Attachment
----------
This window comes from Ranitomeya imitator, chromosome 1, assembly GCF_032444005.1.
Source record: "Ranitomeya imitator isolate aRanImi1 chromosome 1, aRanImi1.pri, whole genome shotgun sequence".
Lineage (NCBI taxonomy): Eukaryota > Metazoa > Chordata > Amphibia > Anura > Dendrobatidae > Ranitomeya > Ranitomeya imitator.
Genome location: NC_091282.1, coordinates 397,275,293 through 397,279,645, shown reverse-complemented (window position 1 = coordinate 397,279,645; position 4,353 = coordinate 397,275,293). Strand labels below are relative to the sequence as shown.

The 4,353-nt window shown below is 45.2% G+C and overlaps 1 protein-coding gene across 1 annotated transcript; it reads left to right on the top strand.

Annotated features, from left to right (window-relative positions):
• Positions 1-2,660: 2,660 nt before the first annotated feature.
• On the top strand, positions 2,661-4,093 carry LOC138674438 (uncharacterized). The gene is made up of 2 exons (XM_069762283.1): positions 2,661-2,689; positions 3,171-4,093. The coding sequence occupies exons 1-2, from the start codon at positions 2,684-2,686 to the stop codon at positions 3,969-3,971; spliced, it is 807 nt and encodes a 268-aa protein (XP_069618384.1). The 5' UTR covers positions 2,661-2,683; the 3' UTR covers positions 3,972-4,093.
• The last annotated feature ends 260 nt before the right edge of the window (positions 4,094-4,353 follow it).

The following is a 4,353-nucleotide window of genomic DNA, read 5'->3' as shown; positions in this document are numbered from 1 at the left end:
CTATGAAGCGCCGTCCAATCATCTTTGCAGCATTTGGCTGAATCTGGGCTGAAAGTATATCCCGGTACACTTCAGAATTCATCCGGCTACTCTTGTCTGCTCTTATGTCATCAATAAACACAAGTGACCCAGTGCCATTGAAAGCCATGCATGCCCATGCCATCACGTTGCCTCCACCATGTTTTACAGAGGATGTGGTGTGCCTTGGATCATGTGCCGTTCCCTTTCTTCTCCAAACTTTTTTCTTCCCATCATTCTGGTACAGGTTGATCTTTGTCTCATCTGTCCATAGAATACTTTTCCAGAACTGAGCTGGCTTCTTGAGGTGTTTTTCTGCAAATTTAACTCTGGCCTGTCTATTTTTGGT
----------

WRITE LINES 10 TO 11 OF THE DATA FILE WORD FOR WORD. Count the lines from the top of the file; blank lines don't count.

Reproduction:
The following is a 4,353-nucleotide window of genomic DNA, read 5'->3' as shown; positions in this document are numbered from 1 at the left end:
CTATGAAGCGCCGTCCAATCATCTTTGCAGCATTTGGCTGAATCTGGGCTGAAAGTATATCCCGGTACACTTCAGAATTCATCCGGCTACTCTTGTCTGCTCTTATGTCATCAATAAACACAAGTGACCCAGTGCCATTGAAAGCCATGCATGCCCATGCCATCACGTTGCCTCCACCATGTTTTACAGAGGATGTGGTGTGCCTTGGATCATGTGCCGTTCCCTTTCTTCTCCAAACTTTTTTCTTCCCATCATTCTGGTACAGGTTGATCTTTGTCTCATCTGTCCATAGAATACTTTTCCAGAACTGAGCTGGCTTCTTGAGGTGTTTTTCTGCAAATTTAACTCTGGCCTGTCTATTTTTGGT